The MarketScan database provides linked claims data on over 5 million enrollees from 52 employers and 80 different health insurance carriers. The data include individuals with private insurance from across the United States. The data, obtained directly from large employers, include comprehensive claims information (inpatient, outpatient, pharmaceutical and behavioral carve-out information) on all employees who work for a firm, regardless of health plan or whether medical benefits are received from the same carrier as behavioral health benefits. MarketScanincludes plans offering very generous health benefits (e.g., large employers and union health and benefit plans), as well as more traditional plans and consumer-directed health plans. Thus the database provides us with a population of enrollees with unlimited access to behavioral health services and those with very limited access.
For a small subset (10%) of the claims and encounters databases (110 health plans in 2008), Thomson Reuters has added benefit plan design information, which they have created from plan booklets obtained from the employers providing the data. The booklets range in their level of detail and depth, so Thomson Reuters codes as much information as possible. Due to the variability in the quality and specificity of information, however, the health plan benefit data are not always complete; nor is it guaranteed that the same specific constructs are being measured precisely across plans. Despite these limitations, we believed useful information could be obtained with respect to general cost sharing requirements (deductibles, co-payments,co-insurance rates), limits, exclusions, and other plan aspects important for understanding the average cost of providing coverage for a plan.
We used the 2008 linked benefits claims and encounters databases to generate a plan-level database for conducting descriptive analyses of current coverage of behavioral health spending and assess the feasibility for estimating an econometric model of the average medical cost (PMPM cost), which would form the backbone of an actuarial model. Although the 2008 database listed identifiers for 110 plans, two plans in the benefits database had no actual enrollees, four plans consistently reported missing information for all plan benefit design measures, and another lacked information on key benefit variables (co-payment and deductibles) relevant for examining PMPM costs (which when combined with an administrative loading factor determine premiums). Thus our starting analytic sample consisted of general plan benefit information for 103 plans.
Limited project resources and the high cost of the data precluded us from obtaining additional years of data to augment the sample. Because it is known that medical costs and medical practices vary substantially across geographic regions, additional information regarding cost of providing particular services can be gleaned by disaggregated the 103 plans down to the region level. Four principal regions are specified in the data (Northeast, Southeast, Midwest and West), but a “national” option was also provided, generating five possible values for this region indicator and a maximum of 432 plan-by-region observations (before missing values are considered). This relatively large number of plan-by-region observations emerges because the overwhelming majority of the 103 original plans (87.4%, n= 90) operated in more than one region.7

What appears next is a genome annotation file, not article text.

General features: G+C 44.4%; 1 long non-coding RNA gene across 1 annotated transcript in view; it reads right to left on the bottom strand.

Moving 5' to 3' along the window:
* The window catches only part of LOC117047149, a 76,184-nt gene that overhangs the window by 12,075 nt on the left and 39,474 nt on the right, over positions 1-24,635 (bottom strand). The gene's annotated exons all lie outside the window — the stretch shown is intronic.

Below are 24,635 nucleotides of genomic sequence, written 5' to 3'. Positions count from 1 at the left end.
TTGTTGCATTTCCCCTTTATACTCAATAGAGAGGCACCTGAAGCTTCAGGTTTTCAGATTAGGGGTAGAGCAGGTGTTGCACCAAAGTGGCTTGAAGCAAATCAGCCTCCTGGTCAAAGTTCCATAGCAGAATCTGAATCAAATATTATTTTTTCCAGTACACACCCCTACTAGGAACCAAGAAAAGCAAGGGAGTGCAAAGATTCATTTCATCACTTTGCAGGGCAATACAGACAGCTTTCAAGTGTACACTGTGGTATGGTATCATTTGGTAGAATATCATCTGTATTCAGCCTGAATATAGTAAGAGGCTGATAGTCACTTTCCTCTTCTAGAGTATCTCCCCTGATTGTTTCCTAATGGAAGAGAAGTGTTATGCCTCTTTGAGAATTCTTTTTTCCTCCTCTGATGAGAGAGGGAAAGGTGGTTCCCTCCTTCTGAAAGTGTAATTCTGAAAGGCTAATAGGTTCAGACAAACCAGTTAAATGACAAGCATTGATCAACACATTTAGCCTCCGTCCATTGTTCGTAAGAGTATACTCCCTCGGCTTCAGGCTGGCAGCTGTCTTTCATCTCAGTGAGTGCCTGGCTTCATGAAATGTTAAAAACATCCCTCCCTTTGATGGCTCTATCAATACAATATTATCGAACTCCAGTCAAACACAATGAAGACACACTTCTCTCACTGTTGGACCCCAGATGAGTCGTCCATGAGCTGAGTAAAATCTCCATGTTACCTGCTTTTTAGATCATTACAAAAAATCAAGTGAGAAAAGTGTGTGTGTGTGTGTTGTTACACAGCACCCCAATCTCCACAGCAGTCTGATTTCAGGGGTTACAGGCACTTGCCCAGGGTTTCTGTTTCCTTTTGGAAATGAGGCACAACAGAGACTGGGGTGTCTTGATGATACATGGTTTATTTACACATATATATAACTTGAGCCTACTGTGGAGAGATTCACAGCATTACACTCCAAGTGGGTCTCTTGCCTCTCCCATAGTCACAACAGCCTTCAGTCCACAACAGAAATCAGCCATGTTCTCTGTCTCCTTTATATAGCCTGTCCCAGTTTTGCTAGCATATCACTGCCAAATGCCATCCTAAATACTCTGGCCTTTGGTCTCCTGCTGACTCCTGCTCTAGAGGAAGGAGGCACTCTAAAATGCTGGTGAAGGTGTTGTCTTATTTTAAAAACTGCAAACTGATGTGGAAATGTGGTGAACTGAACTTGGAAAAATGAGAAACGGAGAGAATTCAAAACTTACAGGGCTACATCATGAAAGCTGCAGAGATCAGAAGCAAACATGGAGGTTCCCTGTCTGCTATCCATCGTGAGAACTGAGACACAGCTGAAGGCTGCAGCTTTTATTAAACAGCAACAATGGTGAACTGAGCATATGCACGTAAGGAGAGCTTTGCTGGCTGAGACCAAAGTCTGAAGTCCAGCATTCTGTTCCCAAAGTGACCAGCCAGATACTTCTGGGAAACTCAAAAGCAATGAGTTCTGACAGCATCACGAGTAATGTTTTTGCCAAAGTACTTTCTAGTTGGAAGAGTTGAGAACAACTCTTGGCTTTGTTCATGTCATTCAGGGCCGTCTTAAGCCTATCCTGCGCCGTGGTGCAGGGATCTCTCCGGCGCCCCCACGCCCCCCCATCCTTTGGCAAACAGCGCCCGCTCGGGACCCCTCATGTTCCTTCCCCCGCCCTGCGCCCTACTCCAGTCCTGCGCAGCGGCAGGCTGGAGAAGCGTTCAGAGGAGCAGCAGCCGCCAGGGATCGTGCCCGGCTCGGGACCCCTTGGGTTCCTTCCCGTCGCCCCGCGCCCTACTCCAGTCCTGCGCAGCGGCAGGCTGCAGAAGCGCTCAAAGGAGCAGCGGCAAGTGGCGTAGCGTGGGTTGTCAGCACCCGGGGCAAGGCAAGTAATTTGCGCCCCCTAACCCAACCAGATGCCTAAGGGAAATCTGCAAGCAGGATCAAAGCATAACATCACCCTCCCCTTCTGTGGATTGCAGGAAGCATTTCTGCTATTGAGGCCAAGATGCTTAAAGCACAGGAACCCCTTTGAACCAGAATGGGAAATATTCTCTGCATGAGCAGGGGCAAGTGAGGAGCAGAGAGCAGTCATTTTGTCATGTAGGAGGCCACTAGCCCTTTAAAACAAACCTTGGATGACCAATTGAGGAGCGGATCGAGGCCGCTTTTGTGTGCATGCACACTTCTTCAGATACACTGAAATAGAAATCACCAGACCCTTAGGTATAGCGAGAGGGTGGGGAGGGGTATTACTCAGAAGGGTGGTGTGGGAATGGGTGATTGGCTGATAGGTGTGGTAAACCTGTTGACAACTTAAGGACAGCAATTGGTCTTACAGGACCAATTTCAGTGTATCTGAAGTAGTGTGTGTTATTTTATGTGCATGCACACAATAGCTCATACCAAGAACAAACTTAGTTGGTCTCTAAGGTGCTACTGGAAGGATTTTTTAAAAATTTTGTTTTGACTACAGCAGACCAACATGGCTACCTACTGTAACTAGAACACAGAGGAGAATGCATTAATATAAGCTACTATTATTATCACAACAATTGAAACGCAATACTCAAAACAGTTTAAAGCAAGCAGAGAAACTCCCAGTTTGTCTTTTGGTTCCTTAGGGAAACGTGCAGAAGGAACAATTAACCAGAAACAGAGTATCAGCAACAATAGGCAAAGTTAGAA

A problem with disaggregating plans, however, is that it can artificially generate “small” plans out of what are actually large plans. By that we mean that a relatively small share of a plan’s enrollee’s might be serviced in one region, while the bulk of the plan’s enrollees are covered in one or two other regions and yet calculations of average cost are based on the number of enrollees in a given region and not the overall plan. If an intermediate service used infrequently, such as residential treatment, is used by an enrollee in the artificially-generated “small” plan, then it would give the appearance of a much higher impact on total spending than what was truly experienced by the health plan. To ensure our analysis was not affected by the disaggregation of plans across regions, we used as our final analytic sample a version of the data that removed plans that had fewer than 50 people in one region if 85% or more of the enrollees were located in another region. This sample had 290 region plans represented in the data. Although some person-level data were not used in creating the analytic sample, all 103 plans are represented.
7. Seven of the 13 plans operating in one region operated only in the West, four operated in the Midwest, and two operated in the South. None of the plans indicating only one region listed that region as national.